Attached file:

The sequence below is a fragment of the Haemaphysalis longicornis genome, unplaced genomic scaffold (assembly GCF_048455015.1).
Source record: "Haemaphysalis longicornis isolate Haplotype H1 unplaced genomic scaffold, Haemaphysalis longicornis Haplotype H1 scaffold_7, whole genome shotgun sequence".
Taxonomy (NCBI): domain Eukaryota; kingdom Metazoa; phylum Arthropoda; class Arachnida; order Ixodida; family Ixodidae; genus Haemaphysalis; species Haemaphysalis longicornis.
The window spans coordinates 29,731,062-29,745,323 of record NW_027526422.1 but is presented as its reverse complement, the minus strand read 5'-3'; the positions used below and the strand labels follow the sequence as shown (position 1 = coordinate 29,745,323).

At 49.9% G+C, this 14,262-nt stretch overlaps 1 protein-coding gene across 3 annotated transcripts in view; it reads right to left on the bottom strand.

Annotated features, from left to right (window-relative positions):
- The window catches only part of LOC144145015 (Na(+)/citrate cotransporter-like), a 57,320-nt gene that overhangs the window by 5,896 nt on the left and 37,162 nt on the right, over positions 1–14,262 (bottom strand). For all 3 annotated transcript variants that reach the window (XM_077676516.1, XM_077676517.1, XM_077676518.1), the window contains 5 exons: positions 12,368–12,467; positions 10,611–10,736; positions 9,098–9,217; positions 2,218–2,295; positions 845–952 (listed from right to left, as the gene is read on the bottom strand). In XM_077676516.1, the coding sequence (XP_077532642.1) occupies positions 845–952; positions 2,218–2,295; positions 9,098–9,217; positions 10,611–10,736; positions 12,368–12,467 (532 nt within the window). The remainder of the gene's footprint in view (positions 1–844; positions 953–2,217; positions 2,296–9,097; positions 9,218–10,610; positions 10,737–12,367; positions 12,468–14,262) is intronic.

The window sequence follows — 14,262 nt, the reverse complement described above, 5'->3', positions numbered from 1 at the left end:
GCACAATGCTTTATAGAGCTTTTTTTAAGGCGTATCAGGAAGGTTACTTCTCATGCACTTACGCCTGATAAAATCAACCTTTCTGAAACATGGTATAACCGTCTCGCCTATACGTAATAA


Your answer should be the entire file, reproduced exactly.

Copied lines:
The sequence below is a fragment of the Haemaphysalis longicornis genome, unplaced genomic scaffold (assembly GCF_048455015.1).
Source record: "Haemaphysalis longicornis isolate Haplotype H1 unplaced genomic scaffold, Haemaphysalis longicornis Haplotype H1 scaffold_7, whole genome shotgun sequence".
Taxonomy (NCBI): domain Eukaryota; kingdom Metazoa; phylum Arthropoda; class Arachnida; order Ixodida; family Ixodidae; genus Haemaphysalis; species Haemaphysalis longicornis.
The window spans coordinates 29,731,062-29,745,323 of record NW_027526422.1 but is presented as its reverse complement, the minus strand read 5'-3'; the positions used below and the strand labels follow the sequence as shown (position 1 = coordinate 29,745,323).

At 49.9% G+C, this 14,262-nt stretch overlaps 1 protein-coding gene across 3 annotated transcripts in view; it reads right to left on the bottom strand.

Annotated features, from left to right (window-relative positions):
- The window catches only part of LOC144145015 (Na(+)/citrate cotransporter-like), a 57,320-nt gene that overhangs the window by 5,896 nt on the left and 37,162 nt on the right, over positions 1–14,262 (bottom strand). For all 3 annotated transcript variants that reach the window (XM_077676516.1, XM_077676517.1, XM_077676518.1), the window contains 5 exons: positions 12,368–12,467; positions 10,611–10,736; positions 9,098–9,217; positions 2,218–2,295; positions 845–952 (listed from right to left, as the gene is read on the bottom strand). In XM_077676516.1, the coding sequence (XP_077532642.1) occupies positions 845–952; positions 2,218–2,295; positions 9,098–9,217; positions 10,611–10,736; positions 12,368–12,467 (532 nt within the window). The remainder of the gene's footprint in view (positions 1–844; positions 953–2,217; positions 2,296–9,097; positions 9,218–10,610; positions 10,737–12,367; positions 12,468–14,262) is intronic.

The window sequence follows — 14,262 nt, the reverse complement described above, 5'->3', positions numbered from 1 at the left end:
GCACAATGCTTTATAGAGCTTTTTTTAAGGCGTATCAGGAAGGTTACTTCTCATGCACTTACGCCTGATAAAATCAACCTTTCTGAAACATGGTATAACCGTCTCGCCTATACGTAATAA